May Sarton was born in Belgium, and immigrated to the US during World War I. She attended one of the country’s first progressive grade schools, and received a scholarship to Vassar, which she declined to pursue acting. After failing as an actress, Sarton dedicated her energy to writing. She received some critical praise initially, but later reviews were often negative and caused her much personal despair. Over many decades, she managed to develop a sizable audience for both her poetry and her prose. In her poetry, she does not hold to any particular subject or form, writing in both free verse and meter, and about topics ranging from her personal love affairs to the student protests at Kent State.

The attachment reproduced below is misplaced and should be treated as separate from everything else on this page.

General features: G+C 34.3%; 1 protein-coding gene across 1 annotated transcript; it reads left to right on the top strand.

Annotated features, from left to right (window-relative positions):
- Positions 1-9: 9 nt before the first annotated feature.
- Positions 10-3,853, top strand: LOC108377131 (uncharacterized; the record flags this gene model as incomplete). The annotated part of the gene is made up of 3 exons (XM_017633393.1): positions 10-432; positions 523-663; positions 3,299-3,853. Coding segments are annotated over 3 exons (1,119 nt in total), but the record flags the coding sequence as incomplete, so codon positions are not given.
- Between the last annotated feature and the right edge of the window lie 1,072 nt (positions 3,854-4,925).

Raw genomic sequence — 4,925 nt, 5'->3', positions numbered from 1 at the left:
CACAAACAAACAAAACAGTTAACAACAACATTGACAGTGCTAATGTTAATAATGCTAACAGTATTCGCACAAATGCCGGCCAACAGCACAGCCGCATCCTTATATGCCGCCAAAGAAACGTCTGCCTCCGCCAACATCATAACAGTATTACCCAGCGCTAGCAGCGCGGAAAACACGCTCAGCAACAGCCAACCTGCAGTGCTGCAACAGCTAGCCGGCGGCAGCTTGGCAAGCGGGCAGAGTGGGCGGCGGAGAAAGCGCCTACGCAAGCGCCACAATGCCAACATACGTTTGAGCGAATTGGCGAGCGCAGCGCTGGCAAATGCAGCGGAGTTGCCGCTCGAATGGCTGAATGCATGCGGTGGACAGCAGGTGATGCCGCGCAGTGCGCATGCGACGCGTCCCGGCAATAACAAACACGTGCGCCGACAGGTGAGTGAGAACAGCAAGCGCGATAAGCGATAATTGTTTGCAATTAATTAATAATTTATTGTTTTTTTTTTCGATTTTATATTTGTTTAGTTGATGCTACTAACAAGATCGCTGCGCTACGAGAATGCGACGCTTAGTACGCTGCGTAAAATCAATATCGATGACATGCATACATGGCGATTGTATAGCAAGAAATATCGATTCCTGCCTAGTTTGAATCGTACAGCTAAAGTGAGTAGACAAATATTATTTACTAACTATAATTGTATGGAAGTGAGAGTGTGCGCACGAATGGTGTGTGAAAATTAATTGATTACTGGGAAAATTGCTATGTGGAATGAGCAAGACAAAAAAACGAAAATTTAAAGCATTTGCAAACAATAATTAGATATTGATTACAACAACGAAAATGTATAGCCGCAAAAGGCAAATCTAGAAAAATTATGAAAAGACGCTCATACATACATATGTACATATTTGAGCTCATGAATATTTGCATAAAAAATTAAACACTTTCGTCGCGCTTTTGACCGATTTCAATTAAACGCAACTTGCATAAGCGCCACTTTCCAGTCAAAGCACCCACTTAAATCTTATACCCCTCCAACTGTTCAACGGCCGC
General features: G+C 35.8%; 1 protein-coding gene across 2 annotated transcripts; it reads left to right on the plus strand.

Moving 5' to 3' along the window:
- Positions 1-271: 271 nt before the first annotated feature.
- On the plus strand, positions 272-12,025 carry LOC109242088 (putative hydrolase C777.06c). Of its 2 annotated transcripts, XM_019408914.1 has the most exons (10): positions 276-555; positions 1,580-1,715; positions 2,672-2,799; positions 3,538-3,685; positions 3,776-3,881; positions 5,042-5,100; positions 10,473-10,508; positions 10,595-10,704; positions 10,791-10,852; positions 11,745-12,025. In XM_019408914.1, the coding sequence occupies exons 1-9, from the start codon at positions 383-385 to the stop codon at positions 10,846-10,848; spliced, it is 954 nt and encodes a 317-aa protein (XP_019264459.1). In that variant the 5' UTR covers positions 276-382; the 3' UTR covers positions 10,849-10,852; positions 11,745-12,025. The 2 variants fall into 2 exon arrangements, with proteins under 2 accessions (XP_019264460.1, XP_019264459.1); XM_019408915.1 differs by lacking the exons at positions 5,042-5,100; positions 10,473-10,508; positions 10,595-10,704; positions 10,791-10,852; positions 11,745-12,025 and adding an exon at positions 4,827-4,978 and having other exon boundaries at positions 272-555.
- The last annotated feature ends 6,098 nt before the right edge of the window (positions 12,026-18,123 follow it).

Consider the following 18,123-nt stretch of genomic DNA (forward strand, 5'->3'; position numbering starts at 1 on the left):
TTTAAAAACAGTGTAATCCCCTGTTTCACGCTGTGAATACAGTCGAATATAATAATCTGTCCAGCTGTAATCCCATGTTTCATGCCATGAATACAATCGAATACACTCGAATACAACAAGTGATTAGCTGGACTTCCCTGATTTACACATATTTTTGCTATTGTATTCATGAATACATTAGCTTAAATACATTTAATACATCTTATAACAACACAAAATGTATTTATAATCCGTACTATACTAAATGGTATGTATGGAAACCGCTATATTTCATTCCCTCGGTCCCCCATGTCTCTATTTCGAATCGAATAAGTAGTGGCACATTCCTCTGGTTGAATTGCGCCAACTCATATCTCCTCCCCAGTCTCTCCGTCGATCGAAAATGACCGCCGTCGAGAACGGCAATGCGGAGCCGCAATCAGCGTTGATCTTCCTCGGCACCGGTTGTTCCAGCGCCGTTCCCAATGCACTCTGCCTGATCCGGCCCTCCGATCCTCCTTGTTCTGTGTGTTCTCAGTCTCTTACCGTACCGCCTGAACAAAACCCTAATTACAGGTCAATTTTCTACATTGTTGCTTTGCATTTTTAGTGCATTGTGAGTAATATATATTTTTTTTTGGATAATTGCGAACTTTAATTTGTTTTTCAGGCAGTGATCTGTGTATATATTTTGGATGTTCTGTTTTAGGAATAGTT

More By This Poet
As the tide rises, the closed mollusc
Opens a fraction to the ocean's food,
Bathed in its riches. Do not ask
What force would do, or if force could.
A knife is of no use against a fortress.
You might break it to pieces as...
The Work of Happiness
I thought of happiness, how it is woven
Out of the silence in the empty house each day
And how it is not sudden and it is not given
But is creation itself like the growth of a tree.
No one has seen it...